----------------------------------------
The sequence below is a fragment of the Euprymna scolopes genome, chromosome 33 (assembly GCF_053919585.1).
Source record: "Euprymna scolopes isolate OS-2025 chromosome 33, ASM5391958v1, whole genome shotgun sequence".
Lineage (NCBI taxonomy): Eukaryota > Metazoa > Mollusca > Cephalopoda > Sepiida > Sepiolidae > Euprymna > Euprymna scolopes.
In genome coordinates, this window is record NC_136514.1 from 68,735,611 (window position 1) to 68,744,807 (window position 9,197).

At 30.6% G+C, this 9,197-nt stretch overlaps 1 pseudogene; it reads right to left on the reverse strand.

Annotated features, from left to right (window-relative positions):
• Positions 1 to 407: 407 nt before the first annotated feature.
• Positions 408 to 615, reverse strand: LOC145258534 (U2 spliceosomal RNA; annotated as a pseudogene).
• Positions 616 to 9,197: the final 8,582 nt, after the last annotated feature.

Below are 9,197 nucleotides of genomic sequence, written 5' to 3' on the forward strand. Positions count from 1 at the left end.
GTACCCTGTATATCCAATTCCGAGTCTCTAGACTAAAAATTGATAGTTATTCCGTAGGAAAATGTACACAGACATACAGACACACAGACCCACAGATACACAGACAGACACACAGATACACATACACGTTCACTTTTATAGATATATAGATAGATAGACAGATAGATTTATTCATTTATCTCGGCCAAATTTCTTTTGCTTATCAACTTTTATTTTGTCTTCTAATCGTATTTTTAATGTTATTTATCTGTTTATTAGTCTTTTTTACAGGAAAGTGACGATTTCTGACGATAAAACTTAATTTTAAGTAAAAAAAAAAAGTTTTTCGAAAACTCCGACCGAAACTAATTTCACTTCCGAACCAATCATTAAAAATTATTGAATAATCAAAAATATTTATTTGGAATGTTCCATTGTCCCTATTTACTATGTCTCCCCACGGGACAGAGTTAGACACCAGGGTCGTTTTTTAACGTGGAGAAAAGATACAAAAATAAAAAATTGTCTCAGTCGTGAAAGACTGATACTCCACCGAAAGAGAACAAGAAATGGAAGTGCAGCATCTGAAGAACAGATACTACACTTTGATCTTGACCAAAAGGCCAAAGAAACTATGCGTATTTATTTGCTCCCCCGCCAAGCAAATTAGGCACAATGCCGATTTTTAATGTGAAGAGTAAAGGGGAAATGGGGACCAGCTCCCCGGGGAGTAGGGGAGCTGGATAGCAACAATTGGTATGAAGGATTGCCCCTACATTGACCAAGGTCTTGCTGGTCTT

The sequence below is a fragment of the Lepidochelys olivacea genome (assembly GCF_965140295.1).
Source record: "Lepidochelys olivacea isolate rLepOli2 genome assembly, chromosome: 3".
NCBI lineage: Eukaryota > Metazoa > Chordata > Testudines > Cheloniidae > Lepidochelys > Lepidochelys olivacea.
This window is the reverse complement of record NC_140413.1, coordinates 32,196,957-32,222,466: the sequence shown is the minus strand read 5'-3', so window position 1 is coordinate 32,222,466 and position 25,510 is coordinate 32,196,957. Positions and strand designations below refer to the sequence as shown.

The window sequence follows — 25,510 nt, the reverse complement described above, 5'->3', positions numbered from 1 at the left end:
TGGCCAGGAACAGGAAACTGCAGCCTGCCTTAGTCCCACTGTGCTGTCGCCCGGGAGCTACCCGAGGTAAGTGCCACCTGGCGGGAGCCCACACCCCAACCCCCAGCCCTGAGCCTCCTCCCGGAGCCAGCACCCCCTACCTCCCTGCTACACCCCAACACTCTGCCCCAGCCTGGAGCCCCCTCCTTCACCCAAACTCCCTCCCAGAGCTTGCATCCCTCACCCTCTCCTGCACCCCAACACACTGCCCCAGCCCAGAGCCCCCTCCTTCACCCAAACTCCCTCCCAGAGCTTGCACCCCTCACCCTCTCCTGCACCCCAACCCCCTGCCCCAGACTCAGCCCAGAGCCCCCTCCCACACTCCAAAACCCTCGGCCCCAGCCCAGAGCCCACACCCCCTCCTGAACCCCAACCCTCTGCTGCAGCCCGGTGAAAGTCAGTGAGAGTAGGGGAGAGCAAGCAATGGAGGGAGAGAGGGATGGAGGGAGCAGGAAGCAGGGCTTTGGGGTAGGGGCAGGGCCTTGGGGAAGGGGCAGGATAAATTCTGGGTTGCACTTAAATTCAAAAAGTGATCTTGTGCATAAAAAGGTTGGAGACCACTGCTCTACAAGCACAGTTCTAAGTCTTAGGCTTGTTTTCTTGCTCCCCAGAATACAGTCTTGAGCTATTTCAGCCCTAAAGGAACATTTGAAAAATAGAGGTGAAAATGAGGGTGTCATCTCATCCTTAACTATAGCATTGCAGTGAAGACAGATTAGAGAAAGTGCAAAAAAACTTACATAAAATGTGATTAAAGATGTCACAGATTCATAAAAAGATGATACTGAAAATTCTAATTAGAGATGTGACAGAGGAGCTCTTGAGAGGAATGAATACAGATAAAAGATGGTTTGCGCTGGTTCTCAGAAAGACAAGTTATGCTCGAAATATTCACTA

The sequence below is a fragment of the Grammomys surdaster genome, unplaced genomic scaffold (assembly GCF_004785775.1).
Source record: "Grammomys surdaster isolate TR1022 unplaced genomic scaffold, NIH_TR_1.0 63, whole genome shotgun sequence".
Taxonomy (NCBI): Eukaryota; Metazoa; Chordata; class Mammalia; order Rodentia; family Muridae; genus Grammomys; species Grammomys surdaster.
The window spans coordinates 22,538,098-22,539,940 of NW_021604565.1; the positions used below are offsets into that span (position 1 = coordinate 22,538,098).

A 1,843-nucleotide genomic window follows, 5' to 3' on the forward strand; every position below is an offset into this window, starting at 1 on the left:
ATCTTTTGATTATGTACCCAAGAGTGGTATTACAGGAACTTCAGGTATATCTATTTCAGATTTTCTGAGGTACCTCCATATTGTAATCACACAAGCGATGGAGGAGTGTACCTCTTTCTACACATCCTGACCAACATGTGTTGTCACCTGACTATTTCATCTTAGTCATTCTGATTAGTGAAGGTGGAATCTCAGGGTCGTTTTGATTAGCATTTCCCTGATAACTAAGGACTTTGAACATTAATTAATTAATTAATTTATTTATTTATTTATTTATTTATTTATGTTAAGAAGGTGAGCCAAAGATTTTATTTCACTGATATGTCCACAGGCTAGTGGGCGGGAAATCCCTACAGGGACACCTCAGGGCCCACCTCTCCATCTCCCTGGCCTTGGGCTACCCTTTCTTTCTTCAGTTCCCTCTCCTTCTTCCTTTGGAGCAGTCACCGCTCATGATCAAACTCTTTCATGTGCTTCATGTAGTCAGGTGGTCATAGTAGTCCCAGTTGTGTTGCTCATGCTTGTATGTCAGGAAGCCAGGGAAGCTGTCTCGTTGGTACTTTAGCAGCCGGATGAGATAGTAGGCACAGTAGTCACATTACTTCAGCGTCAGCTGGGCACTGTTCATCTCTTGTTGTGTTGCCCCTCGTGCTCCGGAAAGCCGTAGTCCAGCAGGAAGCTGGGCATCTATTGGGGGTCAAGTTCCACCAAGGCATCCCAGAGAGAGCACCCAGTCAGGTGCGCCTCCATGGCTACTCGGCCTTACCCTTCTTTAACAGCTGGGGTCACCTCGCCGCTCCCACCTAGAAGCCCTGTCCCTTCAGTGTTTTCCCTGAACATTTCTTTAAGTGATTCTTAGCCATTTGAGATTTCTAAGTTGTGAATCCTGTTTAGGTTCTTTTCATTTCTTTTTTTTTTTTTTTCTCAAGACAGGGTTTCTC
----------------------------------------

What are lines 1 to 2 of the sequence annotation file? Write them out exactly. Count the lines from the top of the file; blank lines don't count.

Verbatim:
The sequence below is a fragment of the Euprymna scolopes genome, chromosome 33 (assembly GCF_053919585.1).
Source record: "Euprymna scolopes isolate OS-2025 chromosome 33, ASM5391958v1, whole genome shotgun sequence".